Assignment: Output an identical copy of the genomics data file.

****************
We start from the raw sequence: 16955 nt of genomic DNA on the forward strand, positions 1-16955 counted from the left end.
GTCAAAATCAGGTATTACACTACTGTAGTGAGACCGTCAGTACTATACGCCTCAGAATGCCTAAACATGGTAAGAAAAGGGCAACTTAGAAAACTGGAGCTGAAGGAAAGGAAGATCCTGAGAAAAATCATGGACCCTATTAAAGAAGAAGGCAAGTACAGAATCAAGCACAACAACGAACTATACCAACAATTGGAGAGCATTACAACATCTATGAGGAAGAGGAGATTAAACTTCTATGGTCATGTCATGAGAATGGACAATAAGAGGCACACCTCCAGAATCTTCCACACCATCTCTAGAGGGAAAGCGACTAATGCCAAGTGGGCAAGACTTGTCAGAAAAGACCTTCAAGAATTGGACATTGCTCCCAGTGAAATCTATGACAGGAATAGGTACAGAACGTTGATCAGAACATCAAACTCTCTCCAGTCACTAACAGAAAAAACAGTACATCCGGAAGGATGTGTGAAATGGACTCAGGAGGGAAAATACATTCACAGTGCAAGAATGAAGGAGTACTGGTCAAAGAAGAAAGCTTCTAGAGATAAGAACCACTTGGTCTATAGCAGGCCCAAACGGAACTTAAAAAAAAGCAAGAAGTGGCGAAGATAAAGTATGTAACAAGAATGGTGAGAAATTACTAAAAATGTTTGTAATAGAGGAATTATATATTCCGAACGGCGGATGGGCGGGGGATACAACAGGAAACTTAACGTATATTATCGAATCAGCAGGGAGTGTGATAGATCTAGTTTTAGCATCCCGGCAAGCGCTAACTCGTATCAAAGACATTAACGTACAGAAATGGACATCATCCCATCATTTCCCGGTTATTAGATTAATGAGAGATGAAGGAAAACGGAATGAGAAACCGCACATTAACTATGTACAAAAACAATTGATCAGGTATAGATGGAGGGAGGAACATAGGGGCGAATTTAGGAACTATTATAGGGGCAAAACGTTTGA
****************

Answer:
We start from the raw sequence: 16955 nt of genomic DNA on the forward strand, positions 1-16955 counted from the left end.
GTCAAAATCAGGTATTACACTACTGTAGTGAGACCGTCAGTACTATACGCCTCAGAATGCCTAAACATGGTAAGAAAAGGGCAACTTAGAAAACTGGAGCTGAAGGAAAGGAAGATCCTGAGAAAAATCATGGACCCTATTAAAGAAGAAGGCAAGTACAGAATCAAGCACAACAACGAACTATACCAACAATTGGAGAGCATTACAACATCTATGAGGAAGAGGAGATTAAACTTCTATGGTCATGTCATGAGAATGGACAATAAGAGGCACACCTCCAGAATCTTCCACACCATCTCTAGAGGGAAAGCGACTAATGCCAAGTGGGCAAGACTTGTCAGAAAAGACCTTCAAGAATTGGACATTGCTCCCAGTGAAATCTATGACAGGAATAGGTACAGAACGTTGATCAGAACATCAAACTCTCTCCAGTCACTAACAGAAAAAACAGTACATCCGGAAGGATGTGTGAAATGGACTCAGGAGGGAAAATACATTCACAGTGCAAGAATGAAGGAGTACTGGTCAAAGAAGAAAGCTTCTAGAGATAAGAACCACTTGGTCTATAGCAGGCCCAAACGGAACTTAAAAAAAAGCAAGAAGTGGCGAAGATAAAGTATGTAACAAGAATGGTGAGAAATTACTAAAAATGTTTGTAATAGAGGAATTATATATTCCGAACGGCGGATGGGCGGGGGATACAACAGGAAACTTAACGTATATTATCGAATCAGCAGGGAGTGTGATAGATCTAGTTTTAGCATCCCGGCAAGCGCTAACTCGTATCAAAGACATTAACGTACAGAAATGGACATCATCCCATCATTTCCCGGTTATTAGATTAATGAGAGATGAAGGAAAACGGAATGAGAAACCGCACATTAACTATGTACAAAAACAATTGATCAGGTATAGATGGAGGGAGGAACATAGGGGCGAATTTAGGAACTATTATAGGGGCAAAACGTTTGA